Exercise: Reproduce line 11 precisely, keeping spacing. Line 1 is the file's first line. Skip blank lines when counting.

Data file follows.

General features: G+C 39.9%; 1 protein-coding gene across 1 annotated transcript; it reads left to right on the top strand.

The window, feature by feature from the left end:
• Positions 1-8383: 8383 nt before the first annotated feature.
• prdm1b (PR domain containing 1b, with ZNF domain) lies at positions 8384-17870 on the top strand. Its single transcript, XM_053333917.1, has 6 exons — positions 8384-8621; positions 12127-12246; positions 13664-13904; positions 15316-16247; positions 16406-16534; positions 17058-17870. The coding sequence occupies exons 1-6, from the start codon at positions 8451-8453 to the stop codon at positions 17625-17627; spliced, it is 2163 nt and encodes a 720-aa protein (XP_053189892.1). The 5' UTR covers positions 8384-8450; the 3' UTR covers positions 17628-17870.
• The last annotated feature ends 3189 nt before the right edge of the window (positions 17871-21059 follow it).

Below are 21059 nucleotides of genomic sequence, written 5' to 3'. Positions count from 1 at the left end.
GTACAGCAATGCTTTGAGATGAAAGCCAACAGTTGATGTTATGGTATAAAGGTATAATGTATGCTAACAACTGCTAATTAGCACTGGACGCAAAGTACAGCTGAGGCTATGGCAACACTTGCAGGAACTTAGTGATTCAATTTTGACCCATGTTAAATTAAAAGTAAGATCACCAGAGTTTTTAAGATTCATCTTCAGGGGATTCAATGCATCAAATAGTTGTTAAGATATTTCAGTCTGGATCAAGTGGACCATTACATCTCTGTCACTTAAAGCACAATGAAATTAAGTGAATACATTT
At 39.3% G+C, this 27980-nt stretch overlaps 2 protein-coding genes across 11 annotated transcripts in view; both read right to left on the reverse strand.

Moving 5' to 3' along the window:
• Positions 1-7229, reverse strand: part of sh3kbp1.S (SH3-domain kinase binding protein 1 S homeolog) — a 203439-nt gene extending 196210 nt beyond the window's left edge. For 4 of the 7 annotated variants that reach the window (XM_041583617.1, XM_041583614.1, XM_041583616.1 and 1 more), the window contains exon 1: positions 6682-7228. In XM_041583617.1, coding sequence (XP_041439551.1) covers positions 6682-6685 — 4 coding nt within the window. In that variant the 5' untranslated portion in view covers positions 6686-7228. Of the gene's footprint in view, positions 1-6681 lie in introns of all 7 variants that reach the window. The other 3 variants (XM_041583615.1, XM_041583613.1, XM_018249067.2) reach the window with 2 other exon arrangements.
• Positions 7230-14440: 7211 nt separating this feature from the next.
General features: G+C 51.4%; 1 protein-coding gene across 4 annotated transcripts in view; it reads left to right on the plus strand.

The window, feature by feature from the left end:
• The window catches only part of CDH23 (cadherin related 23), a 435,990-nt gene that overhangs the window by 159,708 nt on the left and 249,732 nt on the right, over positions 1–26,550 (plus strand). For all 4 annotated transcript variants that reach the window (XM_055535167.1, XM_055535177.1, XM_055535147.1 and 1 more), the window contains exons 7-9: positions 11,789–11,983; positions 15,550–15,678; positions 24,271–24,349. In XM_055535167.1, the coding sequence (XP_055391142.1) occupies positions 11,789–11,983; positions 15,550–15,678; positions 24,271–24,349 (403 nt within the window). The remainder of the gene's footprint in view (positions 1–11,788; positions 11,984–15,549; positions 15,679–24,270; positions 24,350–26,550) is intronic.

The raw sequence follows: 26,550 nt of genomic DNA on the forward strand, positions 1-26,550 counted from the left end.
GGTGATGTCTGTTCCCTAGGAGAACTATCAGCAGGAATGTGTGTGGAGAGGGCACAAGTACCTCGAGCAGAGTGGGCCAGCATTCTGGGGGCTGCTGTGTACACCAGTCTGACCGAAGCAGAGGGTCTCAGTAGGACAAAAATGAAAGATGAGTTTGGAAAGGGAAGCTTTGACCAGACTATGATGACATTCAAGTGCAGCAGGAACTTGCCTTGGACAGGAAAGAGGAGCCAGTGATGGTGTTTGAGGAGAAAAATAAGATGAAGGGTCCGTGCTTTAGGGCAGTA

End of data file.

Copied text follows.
• Positions 7230-14440: 7211 nt separating this feature from the next.